André-Pierre Gignac is the main goalscorer of Tigres U.N.A.L. and is the leading score of the whole 2019/20 season with 18 goals. Despite Tigres having two other star attackers in Eduardo Vargas and Enner Valencia, who have played and made themselves known in European football, Gignac is the most responsible out of all of them for providing goals. According to Smarterscout, Gignac has 54% involvement in total expected goals of the team this season, which proves his crucial role in this department.
From a statistical perspective, Gignac makes 3.77 shots per game with a 37% accuracy. He is putting up a good volume of shots, which means he gets into shooting positions a lot, and as we saw in the statistical section, nearly every third his shot on target turns into a goal.
Due to his positioning during the attacks, when he is on the left flank he cuts inside into his right foot and then tries to take a shot when in the penalty area. In another case, he can play dangerous passes into the penalty area for the arriving Valencia and others.
Because of his age and thus not a high amount of stamina, Gignac practically never makes runs into the 18-yard-box after the transition. This is the job for Vargas, Valencia and other speedy players, who, with their pace, can make such runs. When one of these players enters the penalty area, Gignac is around zone 14, and from there he can make shots like in the example below. Valencia has the ball, and Gignac arrives into the penalty area, where he is unmarked and is free to take the shot.
As in the example above, due to his lack of pace, Gignac usually positions near the zone 14 in the closing moments of attacks, and he directs the play from there with the passes and shots. He distributes the ball to the flanks and then gets into the penalty area already as an aerial threat, or shoots himself if there is an open position. He has a firm shot on him and good shooting technique too, which has been proven to be a vital combination for him so far.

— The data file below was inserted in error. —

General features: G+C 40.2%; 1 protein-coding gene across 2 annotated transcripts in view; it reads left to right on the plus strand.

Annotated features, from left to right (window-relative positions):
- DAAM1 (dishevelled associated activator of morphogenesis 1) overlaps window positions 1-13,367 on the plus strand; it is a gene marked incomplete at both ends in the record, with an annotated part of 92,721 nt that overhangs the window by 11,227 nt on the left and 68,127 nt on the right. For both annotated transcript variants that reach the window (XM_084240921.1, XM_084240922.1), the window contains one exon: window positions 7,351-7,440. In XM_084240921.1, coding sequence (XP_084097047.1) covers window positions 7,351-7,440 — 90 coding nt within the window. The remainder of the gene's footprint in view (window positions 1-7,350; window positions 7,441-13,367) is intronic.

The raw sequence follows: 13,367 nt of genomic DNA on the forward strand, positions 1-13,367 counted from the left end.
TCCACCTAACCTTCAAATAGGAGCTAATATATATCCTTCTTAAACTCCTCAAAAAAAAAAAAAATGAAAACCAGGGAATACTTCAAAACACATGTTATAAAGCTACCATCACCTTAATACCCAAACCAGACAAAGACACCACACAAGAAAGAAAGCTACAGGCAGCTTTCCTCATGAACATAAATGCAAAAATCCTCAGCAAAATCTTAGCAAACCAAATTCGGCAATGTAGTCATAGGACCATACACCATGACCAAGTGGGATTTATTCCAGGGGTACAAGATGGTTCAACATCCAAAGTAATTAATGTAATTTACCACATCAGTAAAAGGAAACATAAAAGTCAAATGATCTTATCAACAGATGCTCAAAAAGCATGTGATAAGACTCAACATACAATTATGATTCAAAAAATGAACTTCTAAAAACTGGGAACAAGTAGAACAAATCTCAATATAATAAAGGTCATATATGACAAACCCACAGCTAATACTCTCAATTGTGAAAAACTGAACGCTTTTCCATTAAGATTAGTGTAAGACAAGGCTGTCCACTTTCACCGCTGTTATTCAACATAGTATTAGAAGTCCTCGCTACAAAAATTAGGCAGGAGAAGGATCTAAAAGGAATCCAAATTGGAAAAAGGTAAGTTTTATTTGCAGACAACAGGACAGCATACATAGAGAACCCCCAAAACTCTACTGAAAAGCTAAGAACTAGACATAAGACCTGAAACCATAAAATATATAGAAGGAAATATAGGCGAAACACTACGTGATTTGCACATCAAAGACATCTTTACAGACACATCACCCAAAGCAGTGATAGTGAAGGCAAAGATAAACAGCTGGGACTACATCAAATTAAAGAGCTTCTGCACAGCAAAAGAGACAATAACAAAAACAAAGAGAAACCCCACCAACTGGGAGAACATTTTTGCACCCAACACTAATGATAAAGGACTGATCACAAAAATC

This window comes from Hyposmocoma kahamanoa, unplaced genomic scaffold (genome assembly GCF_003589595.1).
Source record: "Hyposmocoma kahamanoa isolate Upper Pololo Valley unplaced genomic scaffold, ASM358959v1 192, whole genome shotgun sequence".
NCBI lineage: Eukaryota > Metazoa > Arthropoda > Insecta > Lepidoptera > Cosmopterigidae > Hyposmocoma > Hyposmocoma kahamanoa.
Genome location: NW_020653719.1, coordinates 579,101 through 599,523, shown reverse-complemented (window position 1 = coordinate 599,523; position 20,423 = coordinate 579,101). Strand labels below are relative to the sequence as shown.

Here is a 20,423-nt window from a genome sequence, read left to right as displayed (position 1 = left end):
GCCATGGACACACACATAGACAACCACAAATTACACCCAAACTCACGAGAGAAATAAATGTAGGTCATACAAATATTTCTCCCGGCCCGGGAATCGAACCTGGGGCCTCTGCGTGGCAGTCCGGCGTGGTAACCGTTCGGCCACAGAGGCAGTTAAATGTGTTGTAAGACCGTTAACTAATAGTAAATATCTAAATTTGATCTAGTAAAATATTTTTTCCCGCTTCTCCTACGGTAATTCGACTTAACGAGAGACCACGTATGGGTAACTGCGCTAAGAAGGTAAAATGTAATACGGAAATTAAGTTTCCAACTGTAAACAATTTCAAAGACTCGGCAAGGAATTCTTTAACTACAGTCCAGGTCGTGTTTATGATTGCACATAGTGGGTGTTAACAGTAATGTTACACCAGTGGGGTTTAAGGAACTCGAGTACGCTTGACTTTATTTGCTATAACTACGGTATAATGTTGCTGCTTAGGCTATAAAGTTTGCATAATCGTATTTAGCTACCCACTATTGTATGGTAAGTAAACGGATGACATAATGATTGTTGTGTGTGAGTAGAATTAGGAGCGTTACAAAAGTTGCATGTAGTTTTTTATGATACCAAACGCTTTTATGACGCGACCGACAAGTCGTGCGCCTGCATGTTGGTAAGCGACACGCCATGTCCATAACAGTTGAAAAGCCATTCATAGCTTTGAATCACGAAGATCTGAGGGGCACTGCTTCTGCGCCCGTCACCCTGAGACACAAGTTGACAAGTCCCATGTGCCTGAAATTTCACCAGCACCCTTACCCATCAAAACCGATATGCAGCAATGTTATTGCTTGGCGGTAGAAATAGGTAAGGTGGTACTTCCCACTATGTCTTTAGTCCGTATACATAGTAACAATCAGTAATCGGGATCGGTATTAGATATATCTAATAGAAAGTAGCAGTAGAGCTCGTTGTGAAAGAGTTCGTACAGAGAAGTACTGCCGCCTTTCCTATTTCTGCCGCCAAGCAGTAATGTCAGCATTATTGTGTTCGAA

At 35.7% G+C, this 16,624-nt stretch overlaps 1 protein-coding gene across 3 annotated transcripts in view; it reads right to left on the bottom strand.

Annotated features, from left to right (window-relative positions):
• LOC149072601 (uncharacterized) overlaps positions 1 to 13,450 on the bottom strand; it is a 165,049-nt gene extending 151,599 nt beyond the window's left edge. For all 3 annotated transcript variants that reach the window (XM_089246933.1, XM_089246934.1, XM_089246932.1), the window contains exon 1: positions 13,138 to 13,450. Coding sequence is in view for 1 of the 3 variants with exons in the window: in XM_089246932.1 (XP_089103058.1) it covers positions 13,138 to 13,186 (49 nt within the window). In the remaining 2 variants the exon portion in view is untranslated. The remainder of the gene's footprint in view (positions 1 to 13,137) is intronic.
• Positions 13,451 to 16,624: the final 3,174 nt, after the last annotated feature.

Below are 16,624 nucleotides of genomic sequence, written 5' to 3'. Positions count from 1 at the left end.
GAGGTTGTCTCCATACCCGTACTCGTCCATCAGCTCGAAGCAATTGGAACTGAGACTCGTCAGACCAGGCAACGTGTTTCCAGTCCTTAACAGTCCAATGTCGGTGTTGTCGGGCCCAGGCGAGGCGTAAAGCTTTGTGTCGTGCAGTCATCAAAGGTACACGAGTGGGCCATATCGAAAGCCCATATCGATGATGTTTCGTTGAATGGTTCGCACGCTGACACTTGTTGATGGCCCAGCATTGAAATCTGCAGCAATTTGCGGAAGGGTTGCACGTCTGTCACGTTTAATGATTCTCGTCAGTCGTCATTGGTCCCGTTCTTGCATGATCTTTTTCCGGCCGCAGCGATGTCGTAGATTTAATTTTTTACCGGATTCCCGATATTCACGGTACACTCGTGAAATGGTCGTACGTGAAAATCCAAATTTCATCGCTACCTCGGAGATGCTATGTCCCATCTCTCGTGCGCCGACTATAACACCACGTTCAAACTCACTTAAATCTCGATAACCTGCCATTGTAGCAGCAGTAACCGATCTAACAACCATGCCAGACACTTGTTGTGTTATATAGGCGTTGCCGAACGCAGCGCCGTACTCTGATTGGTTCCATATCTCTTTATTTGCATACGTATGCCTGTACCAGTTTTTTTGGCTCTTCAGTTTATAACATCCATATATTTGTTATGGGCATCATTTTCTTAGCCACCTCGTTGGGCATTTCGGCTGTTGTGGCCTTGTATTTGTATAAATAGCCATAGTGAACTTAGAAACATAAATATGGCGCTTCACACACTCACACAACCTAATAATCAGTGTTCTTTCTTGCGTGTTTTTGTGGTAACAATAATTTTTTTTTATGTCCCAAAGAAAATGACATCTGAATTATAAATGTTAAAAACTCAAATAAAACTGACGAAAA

Gignac is composed, aggressive kind of striker with a big volume of shots, and even the lack of pace and physicality doesn’t bother him from having one productive season after the other.
Passing and dribbling
As I mentioned previously, despite Gignac’s nominally playing as a striker and having such a high goalscoring record, he heavily participates in the build-up. Gignac drops deep or drifts wide to the left flank, and from there he can make passes to the central zones or switch play to the other flank.
Below you can see his passing map in both halves of the game against Pumas U.N.A.M., where he scored a hat-trick, but it didn’t stop him from the participating in the passing play of his team.
You can see that he makes most of his passes to the centre, further down the flank, or to the other flank with a long pass. He can passes that destroy the opposing defence: through balls, diagonal passes to the other flank and passes that progress the ball further down to his flank.
Gignac plays 21.7 passes per game, and even though it is not a big number(as for any striker), he plays a big part in team’s build-up and during the attacks in the middle and final thirds.
In terms of his dribbling, Gignac makes 3.07 dribbles per game with a 45% success rate. He has a low centre of gravity, thus he is a hard player to push off the ball or to knock him down. Also, because of that, he is able to make fast turns that take opposition defenders by surprise.
When he attempts to dribble, he starts making a lot of small steps to get better control of the ball, so he can turn and twist without releasing the ball too far off from him. With dribbling, he tries to get into the shooting position, make some space or open a passing lane, so it is a useful outlet for him to have.
During his five-year-spell in the Mexican league, Gignac proved his worth and his status of a striker with a great goalscoring sense. His experience and understanding of the game make him a lethal striker even with his low physicality and lack of pace. He is an important part of Ricardo Ferretti’s tactics, and without him Tigres’ already disappointing goal record this season would be even worse. He has a lot of great traits for a striker to have, including finishing ability, goalscoring sense, link-up play and frequent participation in the build-up. In my opinion, he is one of the best transfers to LIGA MX this century, bringing a whole lot of goals and giving excitement to the fans.